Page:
Tip of the Month
Publishing date: October 2014
Tip Editors: John Salmon and Gordana Sunaric Mégevand
Tip reviewer: Roger Hitchings
The Science behind the Tip
Anti-VEGF agents have been widely used in a variety of ocular diseases for their activity in decreasing blood vessel formation. In glaucoma surgery, these drugs' anti-angiogenic and anti-fibrotic properties have been suggested to play a role in inhibiting bleb vascularization and decreasing postoperative scarring (1).
While research on the most suitable compound and its optimal route of administration are ongoing, the cumulative data from small-scale studies from several centers suggest inhibiting VEGF activity to be an attractive pathway in modulating wound healing in glaucoma surgery (2,3).
A prospective, randomized surgical trial in open-angle glaucoma patients has recently suggested that a single intracameral injection of bevacizumab (1.25mg/50µL) during trabeculectomy increases significantly the chances of success at 12 months (4).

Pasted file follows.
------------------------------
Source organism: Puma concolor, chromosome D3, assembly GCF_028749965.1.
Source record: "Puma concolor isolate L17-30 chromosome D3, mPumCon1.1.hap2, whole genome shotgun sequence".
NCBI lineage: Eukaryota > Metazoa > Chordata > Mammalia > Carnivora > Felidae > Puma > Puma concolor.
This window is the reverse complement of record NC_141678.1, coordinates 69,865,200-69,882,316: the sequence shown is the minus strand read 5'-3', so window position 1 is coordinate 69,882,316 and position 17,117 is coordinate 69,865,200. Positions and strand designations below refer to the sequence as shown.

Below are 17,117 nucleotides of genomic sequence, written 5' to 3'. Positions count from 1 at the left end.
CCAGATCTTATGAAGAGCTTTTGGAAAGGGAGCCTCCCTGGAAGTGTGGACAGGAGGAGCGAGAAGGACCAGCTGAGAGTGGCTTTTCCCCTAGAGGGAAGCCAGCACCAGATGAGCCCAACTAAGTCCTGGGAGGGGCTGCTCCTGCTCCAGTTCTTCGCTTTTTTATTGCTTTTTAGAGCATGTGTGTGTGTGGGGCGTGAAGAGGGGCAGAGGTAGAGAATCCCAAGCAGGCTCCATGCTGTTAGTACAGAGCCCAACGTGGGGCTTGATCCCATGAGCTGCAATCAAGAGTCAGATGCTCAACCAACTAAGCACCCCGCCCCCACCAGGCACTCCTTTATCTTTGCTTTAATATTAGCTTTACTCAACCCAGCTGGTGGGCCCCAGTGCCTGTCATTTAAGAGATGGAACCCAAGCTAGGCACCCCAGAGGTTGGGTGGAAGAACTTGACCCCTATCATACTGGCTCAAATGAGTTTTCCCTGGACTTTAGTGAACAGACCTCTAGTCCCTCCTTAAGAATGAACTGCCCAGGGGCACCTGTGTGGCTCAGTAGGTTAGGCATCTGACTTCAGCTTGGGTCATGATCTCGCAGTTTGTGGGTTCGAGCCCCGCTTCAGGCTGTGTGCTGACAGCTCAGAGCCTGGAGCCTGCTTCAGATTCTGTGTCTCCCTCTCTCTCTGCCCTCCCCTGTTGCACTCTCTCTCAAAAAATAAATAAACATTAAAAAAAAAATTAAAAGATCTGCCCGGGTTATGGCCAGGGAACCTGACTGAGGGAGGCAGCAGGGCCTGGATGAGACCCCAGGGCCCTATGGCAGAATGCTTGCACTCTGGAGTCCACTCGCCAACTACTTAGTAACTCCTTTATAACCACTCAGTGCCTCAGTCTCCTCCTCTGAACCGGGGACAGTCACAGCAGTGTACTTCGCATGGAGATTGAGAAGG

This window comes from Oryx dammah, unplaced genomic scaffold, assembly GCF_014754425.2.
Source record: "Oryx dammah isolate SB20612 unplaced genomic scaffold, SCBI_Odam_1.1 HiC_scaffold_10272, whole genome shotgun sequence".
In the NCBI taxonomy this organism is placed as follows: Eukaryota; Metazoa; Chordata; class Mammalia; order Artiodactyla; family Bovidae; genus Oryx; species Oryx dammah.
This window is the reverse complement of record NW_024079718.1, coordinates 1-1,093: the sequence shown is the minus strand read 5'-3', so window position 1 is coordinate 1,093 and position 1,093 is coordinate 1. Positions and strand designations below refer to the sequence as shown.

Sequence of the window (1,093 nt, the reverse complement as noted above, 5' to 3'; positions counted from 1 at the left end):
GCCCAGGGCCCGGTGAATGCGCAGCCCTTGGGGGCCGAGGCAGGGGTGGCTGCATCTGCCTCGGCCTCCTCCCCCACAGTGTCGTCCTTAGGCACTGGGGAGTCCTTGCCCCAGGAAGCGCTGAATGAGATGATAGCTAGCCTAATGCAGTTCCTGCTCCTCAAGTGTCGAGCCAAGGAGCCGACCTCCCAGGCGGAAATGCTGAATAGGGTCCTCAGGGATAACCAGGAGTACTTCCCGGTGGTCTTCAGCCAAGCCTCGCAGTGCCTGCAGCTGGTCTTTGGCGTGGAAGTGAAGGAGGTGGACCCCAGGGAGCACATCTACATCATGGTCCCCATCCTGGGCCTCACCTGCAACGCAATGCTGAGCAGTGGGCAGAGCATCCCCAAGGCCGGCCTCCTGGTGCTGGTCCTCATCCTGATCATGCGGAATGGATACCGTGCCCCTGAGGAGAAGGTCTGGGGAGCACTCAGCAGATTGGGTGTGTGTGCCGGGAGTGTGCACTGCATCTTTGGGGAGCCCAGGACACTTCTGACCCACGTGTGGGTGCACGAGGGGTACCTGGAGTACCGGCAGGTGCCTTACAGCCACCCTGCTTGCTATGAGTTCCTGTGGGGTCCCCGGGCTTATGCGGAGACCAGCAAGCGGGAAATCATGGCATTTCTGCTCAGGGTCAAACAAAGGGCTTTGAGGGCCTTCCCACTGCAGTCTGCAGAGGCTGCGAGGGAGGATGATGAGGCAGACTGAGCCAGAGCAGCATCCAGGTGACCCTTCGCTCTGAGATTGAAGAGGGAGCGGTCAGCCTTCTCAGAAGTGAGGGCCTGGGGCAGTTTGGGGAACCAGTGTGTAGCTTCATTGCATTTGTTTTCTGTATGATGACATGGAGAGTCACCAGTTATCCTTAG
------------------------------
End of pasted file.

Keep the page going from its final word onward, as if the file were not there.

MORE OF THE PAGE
Contributors: Luís Abegão Pinto and Ingeborg Stalmans
1. Mathew R, Barton K. Anti-vascular endothelial growth factor therapy in glaucoma filtration surgery. Am J Ophthalmol 2011;152(1):10-5.e2.
2. Grewal DS, Jain R, Kumar H, Grewal SP. Evaluation of subconjunctival bevacizumab as an adjunct to trabeculectomy a pilot study. Ophthalmology 2008;115(12):2141-5.e2.
3. Kahook MY. Bleb morphology and vascularity after trabeculectomy with intravitreal ranibizumab: a pilot study. Am J Ophthalmol 2010;150(3):399-403.e1.
4. Vandewalle E, Abegão Pinto L, Van Bergen T, et al. Intracameral bevacizumab as an adjunct to trabeculectomy: a 1-year prospective, randomised study. Br J Ophthalmol 2014;98(1):73-8.